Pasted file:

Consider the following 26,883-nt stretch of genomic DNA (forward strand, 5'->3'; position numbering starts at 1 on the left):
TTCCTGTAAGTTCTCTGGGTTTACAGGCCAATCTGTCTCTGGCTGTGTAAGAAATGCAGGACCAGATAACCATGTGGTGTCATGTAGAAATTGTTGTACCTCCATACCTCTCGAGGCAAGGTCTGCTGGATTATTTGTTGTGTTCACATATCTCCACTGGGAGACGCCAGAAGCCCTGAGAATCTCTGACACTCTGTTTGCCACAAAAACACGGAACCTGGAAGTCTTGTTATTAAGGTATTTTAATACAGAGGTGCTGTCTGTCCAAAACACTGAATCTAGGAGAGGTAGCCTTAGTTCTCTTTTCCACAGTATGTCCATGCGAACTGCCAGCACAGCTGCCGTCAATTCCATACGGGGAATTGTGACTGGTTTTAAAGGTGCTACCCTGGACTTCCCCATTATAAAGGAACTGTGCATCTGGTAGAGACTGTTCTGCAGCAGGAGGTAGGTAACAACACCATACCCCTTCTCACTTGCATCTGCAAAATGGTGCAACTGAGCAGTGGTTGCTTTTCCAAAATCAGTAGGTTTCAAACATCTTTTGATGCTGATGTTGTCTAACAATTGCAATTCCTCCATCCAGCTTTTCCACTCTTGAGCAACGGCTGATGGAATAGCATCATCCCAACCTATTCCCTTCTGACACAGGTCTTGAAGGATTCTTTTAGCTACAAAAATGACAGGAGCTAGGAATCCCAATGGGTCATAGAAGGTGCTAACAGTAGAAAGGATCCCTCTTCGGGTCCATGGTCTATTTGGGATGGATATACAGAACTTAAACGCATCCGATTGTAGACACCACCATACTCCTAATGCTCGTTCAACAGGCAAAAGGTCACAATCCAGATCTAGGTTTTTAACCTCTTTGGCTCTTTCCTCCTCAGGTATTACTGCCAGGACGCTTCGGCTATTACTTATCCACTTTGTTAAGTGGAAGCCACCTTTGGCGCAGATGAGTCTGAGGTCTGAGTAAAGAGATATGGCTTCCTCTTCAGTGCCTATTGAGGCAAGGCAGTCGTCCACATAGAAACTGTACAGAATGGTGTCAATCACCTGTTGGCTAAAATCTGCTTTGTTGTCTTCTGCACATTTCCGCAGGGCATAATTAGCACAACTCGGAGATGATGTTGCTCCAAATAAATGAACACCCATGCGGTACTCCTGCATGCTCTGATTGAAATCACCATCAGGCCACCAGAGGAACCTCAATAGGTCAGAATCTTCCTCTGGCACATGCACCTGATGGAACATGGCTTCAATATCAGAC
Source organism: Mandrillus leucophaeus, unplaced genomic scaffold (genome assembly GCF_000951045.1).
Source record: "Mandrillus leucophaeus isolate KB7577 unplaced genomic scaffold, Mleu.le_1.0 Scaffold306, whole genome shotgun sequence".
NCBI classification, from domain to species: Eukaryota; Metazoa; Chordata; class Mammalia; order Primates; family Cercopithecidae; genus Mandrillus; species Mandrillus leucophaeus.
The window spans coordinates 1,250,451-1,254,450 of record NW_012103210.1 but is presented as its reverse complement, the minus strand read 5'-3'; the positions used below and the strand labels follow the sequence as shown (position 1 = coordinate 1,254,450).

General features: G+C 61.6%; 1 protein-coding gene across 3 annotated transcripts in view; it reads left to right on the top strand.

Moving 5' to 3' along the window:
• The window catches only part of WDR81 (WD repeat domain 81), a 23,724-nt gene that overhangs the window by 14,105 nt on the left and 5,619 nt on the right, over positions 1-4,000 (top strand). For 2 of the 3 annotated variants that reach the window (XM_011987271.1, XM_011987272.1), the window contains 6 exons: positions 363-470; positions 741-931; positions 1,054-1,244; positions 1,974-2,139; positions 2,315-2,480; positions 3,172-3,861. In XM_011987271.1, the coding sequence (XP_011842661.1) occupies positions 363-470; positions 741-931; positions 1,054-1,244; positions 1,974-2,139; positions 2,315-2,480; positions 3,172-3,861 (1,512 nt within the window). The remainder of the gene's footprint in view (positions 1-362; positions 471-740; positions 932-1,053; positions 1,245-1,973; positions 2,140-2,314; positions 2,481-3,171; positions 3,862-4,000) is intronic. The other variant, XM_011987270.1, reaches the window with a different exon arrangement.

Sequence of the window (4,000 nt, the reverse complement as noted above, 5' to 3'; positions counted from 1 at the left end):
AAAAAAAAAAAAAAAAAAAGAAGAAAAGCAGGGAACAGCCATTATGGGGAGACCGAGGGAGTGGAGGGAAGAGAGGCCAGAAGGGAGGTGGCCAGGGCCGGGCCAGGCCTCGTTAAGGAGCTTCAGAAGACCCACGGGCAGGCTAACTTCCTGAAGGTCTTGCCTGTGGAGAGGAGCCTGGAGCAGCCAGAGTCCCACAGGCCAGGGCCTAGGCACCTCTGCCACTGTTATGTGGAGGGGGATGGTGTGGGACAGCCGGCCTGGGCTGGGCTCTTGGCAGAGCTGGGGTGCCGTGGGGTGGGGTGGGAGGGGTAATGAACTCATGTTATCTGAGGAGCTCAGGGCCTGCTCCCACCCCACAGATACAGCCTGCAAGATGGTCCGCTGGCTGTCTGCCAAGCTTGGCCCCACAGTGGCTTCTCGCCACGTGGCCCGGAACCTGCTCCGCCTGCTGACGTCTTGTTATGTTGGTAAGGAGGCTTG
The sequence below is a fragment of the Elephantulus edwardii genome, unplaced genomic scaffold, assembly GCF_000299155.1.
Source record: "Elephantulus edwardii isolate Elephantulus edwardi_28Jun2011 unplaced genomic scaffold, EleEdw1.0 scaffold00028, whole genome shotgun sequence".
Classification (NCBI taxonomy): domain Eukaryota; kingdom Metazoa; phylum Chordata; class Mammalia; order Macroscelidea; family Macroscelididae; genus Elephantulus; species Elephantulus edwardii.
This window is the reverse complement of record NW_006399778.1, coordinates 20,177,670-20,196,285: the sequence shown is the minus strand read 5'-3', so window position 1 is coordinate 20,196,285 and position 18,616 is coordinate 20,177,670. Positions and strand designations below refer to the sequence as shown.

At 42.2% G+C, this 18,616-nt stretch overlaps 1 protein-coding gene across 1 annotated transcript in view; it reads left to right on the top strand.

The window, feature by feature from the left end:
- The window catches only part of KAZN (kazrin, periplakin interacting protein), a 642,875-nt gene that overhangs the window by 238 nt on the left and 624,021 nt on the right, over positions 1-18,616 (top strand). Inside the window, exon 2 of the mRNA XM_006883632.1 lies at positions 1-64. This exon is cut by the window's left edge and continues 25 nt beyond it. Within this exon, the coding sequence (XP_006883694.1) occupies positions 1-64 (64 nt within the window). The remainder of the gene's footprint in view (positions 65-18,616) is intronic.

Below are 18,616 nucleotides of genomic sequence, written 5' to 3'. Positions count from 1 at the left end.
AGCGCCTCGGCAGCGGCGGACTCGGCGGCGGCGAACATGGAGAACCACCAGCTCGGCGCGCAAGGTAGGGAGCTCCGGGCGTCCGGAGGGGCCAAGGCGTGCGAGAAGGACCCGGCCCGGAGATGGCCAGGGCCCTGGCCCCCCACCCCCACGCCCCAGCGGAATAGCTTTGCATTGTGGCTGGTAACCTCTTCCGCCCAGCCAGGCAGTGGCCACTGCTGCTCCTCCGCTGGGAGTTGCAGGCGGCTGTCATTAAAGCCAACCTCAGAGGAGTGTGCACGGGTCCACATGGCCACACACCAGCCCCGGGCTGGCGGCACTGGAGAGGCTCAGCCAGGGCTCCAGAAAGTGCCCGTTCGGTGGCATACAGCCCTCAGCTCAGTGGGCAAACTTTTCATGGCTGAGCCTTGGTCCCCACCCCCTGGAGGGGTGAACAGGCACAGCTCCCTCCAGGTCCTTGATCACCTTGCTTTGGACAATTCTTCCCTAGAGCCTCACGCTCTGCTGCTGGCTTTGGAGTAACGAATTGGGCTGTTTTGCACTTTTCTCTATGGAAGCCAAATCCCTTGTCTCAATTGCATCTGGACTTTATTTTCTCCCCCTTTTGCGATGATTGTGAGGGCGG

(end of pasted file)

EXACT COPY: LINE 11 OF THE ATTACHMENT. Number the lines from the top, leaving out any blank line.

AAAAAAAAAAAAAAAAAAAGAAGAAAAGCAGGGAACAGCCATTATGGGGAGACCGAGGGAGTGGAGGGAAGAGAGGCCAGAAGGGAGGTGGCCAGGGCCGGGCCAGGCCTCGTTAAGGAGCTTCAGAAGACCCACGGGCAGGCTAACTTCCTGAAGGTCTTGCCTGTGGAGAGGAGCCTGGAGCAGCCAGAGTCCCACAGGCCAGGGCCTAGGCACCTCTGCCACTGTTATGTGGAGGGGGATGGTGTGGGACAGCCGGCCTGGGCTGGGCTCTTGGCAGAGCTGGGGTGCCGTGGGGTGGGGTGGGAGGGGTAATGAACTCATGTTATCTGAGGAGCTCAGGGCCTGCTCCCACCCCACAGATACAGCCTGCAAGATGGTCCGCTGGCTGTCTGCCAAGCTTGGCCCCACAGTGGCTTCTCGCCACGTGGCCCGGAACCTGCTCCGCCTGCTGACGTCTTGTTATGTTGGTAAGGAGGCTTG